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Fermi velocity

  1. Mar 24, 2009 #1

    Is this right: Fermi velocity is the velocity of electron-wave in a conductor. Why is it called Fermi velocity, i.e. what is its relation with Fermi energy, etc..

    Thanks a lot.

  2. jcsd
  3. Mar 25, 2009 #2
    Electrons' energies should be measured relative to the Fermi surface (or the chemical potential at non-zero temperatures). Similarly, the momenta should be measured relative to the Fermi surface. To first order, the constant of proportionality is the Fermi velocity. For non-interacting Fermi gas, this can be directly related to the dispersion relation for a single particle. For an interacting Fermi liquid, it's usually best to simply measure this.

    Notice that Fermi velocity is directly related to the density of states (exercise to work out how).
  4. Mar 25, 2009 #3
  5. Apr 1, 2009 #4
    Electrons energies can be measured relative to whatever energy you'd like. The selection of a zero energy is arbitrary.

    Fermi velocity is the velocity with which an electron would travel, if the electron has Fermi energy.

    No, not all the electrons are moving with the Fermi velocity, say, in a solid. But since the current flow occurs around the electrochemical potential (interchangeable with Fermi Energy here) most of the electrons have energies at around the Fermi energy ( a few kTs above and below).

    If the temperatures are small and the device is in the linear regime (small bias) and the channel is a degenerate conductor ( where Ef is at least a few kTs above the conduction band) - we can use fermi velocity as the velocity of electrons to a very good approximation.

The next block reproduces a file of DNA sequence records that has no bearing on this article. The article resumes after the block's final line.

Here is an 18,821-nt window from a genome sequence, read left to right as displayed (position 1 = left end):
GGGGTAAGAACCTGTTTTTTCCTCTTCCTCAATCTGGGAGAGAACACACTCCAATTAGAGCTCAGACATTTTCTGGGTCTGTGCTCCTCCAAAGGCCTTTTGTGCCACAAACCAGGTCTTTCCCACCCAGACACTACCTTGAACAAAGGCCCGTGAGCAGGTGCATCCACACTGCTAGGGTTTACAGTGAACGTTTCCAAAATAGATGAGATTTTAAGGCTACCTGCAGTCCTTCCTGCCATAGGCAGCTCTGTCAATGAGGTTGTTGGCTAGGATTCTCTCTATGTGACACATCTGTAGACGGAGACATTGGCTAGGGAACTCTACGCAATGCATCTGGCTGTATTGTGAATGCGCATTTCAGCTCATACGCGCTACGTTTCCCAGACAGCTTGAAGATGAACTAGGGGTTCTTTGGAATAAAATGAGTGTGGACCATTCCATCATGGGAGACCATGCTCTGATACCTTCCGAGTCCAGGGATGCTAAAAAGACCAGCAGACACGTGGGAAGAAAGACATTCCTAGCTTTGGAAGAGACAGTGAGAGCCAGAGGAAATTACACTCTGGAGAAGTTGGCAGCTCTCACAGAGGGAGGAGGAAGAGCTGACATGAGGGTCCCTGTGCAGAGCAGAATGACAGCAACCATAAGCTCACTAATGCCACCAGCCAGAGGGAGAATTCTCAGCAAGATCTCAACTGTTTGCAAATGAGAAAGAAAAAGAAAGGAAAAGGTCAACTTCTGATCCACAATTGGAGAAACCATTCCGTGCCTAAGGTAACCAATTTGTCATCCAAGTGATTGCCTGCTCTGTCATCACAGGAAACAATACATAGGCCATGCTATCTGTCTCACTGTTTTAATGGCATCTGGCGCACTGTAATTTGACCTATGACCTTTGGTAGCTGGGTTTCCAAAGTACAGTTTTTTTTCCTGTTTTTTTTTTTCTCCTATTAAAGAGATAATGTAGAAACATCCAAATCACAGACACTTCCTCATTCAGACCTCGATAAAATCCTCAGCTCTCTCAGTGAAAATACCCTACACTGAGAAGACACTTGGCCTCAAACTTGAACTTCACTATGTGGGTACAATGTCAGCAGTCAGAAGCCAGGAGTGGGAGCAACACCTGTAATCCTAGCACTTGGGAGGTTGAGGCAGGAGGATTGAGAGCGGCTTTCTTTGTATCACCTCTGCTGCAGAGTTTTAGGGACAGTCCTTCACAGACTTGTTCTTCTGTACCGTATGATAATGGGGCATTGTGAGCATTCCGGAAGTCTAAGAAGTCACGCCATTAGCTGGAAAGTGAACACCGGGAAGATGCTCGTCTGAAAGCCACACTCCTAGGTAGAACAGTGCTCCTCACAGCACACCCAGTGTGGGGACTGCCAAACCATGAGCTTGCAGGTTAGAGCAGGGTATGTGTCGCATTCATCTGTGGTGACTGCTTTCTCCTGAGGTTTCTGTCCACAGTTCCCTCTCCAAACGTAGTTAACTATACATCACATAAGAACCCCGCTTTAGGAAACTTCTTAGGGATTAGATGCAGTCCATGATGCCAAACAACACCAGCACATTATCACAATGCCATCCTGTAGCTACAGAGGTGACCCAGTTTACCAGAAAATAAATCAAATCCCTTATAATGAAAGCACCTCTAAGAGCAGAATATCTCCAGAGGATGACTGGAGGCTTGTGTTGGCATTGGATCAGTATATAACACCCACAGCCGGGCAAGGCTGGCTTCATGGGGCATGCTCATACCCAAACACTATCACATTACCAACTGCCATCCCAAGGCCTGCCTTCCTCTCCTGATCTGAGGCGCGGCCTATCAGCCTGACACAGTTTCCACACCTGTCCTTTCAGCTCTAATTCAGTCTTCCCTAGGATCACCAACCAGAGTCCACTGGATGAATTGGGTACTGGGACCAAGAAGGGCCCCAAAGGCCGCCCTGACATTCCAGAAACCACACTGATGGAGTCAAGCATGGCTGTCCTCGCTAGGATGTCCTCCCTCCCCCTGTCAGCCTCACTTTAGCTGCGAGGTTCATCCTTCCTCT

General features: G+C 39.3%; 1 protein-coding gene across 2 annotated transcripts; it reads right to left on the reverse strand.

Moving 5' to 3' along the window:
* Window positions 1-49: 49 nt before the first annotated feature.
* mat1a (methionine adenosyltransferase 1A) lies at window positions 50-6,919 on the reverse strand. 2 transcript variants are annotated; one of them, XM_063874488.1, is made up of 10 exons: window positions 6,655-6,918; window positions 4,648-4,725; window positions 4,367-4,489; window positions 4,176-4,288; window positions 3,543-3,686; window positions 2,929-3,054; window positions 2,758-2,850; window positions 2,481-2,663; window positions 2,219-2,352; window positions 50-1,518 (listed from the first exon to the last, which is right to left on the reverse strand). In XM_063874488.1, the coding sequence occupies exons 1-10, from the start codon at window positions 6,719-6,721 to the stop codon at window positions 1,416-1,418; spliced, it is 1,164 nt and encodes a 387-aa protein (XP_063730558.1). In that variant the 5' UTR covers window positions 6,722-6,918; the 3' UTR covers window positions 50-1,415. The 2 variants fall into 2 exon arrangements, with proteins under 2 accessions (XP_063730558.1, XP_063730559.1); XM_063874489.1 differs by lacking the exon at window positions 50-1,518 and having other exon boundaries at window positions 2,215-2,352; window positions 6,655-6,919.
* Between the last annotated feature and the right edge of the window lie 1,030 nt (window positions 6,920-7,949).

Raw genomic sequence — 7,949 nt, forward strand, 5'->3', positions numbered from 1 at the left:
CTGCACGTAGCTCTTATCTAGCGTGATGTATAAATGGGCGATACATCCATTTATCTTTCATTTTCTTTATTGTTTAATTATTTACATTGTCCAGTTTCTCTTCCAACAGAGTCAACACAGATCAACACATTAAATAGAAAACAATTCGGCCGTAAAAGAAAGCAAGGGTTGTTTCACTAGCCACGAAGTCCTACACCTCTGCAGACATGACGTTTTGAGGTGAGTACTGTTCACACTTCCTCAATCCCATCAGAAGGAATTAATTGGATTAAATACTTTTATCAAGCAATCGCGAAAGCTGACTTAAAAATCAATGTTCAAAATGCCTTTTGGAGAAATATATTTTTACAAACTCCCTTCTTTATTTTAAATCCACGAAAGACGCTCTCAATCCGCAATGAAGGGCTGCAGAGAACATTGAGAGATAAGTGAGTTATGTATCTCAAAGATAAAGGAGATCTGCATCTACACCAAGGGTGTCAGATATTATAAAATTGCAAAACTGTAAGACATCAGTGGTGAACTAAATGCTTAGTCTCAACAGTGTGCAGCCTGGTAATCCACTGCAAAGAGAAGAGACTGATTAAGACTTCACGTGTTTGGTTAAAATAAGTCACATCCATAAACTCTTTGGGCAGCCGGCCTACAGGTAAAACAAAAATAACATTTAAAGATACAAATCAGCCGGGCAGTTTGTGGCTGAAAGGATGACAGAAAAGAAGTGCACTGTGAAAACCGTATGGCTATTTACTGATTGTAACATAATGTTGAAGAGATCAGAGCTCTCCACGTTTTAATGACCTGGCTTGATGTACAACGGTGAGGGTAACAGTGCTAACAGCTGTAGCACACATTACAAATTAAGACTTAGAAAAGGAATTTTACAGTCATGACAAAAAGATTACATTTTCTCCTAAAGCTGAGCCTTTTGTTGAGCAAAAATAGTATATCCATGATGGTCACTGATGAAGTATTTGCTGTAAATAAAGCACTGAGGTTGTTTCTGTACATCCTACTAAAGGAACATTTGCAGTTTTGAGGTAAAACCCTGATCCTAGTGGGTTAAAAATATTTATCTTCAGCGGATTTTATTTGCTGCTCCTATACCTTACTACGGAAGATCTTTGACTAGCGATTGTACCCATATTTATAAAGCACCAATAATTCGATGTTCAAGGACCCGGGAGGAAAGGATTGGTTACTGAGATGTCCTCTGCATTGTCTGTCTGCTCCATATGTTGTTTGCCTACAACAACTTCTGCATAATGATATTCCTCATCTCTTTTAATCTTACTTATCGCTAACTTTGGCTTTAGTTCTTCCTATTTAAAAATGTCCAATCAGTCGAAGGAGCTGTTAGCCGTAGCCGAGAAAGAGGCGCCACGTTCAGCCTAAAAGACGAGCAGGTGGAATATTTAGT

6. Apr 1, 2009 #5
    Indeed, if you use the renormalised/effective mass to relate momentum to velocity
  7. Apr 1, 2009 #6
    Yes, that's right. Thanks for correcting that. "Velocity" in the semi-classical sense (the way it is used for Fermi velocity) makes sense only under the effective mass theorem.

    Say your dispersion relation looks like:

    [tex] E = \hbar^2 k^2/ 2m^* + U_0(x)[/tex] where U(x) = 0 arbitrarily

    and since

    [tex] \frac{d\overline{x}}{dt} = \frac{1}{\hbar}\overline{\nabla}_k E [/tex] (Hamiltonian Mechanics -- reminder of our semi-classical approach)

    and if you take the derivative of E (and plug E=Ef and k=kf) with respect to k and divide by hbar to get the velocity you obtain:

    [tex] v_f = \frac{\hbar k_f}{m^*}= \frac{p}{m^*} [/tex]

    where m*'s denote the "effective mass" for the bottom of the conduction band (parabolic band approximation)

    as genneth properly corrected.
  8. Apr 3, 2009 #7
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